IMF Predicts Nigeria's Inflation Rate to Decrease to 23% by 2025

During the recent International Monetary Fund/World Bank Spring Meetings in Washington D.C., the IMF released its Global Economic Outlook, providing insights into Nigeria’s economic trajectory. Highlighting Nigeria’s economic reforms, including exchange rate adjustments, Division Chief Daniel Leigh pointed out that these measures contributed to a surge in inflation, reaching 33.2 percent in March.

Recent data from the National Bureau of Statistics corroborates the IMF’s observation, indicating a rise in Nigeria’s inflation rate to 33.2 percent. Additionally, the food inflation rate surpassed 40 percent in the first quarter of 2024. Leigh projected a decline in inflation to 23 percent next year and further to 18 percent in 2026, differing from the previous year’s prediction of a single-digit (15.5 percent) inflation rate for 2025.

Despite Nigeria’s inflation target being missed for over a decade, the IMF anticipates that tight monetary policies and significant interest rate increases will help curb inflation. Pierre Olivier Gourinchas from the IMF Research Department emphasized the importance of bringing inflation back to target, underscoring the risks posed by geo-economic fragmentation to global growth prospects.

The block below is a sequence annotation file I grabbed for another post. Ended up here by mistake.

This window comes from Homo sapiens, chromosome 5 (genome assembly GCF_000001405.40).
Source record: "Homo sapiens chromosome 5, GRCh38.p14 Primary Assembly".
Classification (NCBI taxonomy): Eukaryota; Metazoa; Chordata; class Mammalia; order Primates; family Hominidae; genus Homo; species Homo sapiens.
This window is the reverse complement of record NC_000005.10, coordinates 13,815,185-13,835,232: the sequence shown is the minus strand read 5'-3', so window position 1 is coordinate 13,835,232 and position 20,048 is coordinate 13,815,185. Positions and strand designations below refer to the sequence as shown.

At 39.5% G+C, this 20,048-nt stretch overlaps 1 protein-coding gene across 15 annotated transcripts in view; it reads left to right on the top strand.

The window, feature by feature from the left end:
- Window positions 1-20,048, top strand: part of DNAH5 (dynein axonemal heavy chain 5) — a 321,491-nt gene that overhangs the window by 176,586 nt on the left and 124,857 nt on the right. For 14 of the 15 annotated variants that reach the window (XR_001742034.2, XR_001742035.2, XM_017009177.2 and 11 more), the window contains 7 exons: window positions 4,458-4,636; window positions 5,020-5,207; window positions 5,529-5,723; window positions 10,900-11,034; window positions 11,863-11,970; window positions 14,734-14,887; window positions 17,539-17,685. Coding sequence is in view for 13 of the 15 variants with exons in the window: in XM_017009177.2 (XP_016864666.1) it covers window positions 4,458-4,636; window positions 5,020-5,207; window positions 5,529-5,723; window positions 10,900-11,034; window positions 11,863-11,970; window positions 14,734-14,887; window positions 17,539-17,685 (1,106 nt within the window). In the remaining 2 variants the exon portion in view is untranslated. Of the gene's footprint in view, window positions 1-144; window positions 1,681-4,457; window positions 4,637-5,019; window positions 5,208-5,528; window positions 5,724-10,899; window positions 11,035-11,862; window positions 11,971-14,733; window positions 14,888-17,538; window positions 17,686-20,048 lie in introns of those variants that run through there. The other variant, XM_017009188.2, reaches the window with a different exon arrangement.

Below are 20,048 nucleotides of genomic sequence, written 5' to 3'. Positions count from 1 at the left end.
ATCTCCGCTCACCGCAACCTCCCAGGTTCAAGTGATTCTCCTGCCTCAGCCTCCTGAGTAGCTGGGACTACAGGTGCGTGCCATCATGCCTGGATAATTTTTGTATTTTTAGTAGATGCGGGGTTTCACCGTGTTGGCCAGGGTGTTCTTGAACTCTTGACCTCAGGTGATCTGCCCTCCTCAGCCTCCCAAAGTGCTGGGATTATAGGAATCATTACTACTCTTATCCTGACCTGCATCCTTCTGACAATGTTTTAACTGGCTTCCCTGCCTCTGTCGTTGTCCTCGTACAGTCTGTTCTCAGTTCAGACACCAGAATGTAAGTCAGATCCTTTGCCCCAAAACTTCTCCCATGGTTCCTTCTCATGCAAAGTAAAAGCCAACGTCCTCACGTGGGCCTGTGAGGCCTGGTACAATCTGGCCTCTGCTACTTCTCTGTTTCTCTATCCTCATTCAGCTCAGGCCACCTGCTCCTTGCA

Gourinchas highlighted the impact of rising oil prices and persistent services inflation worldwide, cautioning against the potential loss of efficiency in the global economic landscape due to changes in trade linkages. He stressed the need for careful calibration of monetary policy and the preservation of improvements in monetary, fiscal, and financial policy frameworks to ensure a resilient global financial system and prevent a permanent resurgence in inflation.

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